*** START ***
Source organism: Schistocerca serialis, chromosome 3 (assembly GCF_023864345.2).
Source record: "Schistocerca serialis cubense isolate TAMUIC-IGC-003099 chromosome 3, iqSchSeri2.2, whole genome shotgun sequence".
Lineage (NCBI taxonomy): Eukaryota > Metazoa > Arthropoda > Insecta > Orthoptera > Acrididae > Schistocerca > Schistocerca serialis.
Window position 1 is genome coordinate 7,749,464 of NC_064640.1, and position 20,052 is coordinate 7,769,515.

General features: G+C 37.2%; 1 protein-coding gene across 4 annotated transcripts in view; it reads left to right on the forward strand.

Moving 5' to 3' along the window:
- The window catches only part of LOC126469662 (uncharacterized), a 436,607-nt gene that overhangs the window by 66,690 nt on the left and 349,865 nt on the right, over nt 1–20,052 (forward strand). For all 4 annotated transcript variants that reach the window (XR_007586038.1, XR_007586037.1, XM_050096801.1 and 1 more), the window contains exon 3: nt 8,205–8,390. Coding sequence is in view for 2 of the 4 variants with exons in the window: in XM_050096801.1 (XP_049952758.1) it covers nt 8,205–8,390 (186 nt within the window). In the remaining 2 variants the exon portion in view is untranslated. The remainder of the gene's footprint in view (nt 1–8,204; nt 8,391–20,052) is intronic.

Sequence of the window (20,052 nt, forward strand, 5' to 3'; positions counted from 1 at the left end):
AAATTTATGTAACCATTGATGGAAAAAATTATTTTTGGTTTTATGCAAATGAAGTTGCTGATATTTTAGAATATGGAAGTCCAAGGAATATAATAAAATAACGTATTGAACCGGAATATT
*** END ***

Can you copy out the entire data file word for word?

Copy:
Source organism: Schistocerca serialis, chromosome 3 (assembly GCF_023864345.2).
Source record: "Schistocerca serialis cubense isolate TAMUIC-IGC-003099 chromosome 3, iqSchSeri2.2, whole genome shotgun sequence".
Lineage (NCBI taxonomy): Eukaryota > Metazoa > Arthropoda > Insecta > Orthoptera > Acrididae > Schistocerca > Schistocerca serialis.
Window position 1 is genome coordinate 7,749,464 of NC_064640.1, and position 20,052 is coordinate 7,769,515.

General features: G+C 37.2%; 1 protein-coding gene across 4 annotated transcripts in view; it reads left to right on the forward strand.

Moving 5' to 3' along the window:
- The window catches only part of LOC126469662 (uncharacterized), a 436,607-nt gene that overhangs the window by 66,690 nt on the left and 349,865 nt on the right, over nt 1–20,052 (forward strand). For all 4 annotated transcript variants that reach the window (XR_007586038.1, XR_007586037.1, XM_050096801.1 and 1 more), the window contains exon 3: nt 8,205–8,390. Coding sequence is in view for 2 of the 4 variants with exons in the window: in XM_050096801.1 (XP_049952758.1) it covers nt 8,205–8,390 (186 nt within the window). In the remaining 2 variants the exon portion in view is untranslated. The remainder of the gene's footprint in view (nt 1–8,204; nt 8,391–20,052) is intronic.

Sequence of the window (20,052 nt, forward strand, 5' to 3'; positions counted from 1 at the left end):
AAATTTATGTAACCATTGATGGAAAAAATTATTTTTGGTTTTATGCAAATGAAGTTGCTGATATTTTAGAATATGGAAGTCCAAGGAATATAATAAAATAACGTATTGAACCGGAATATT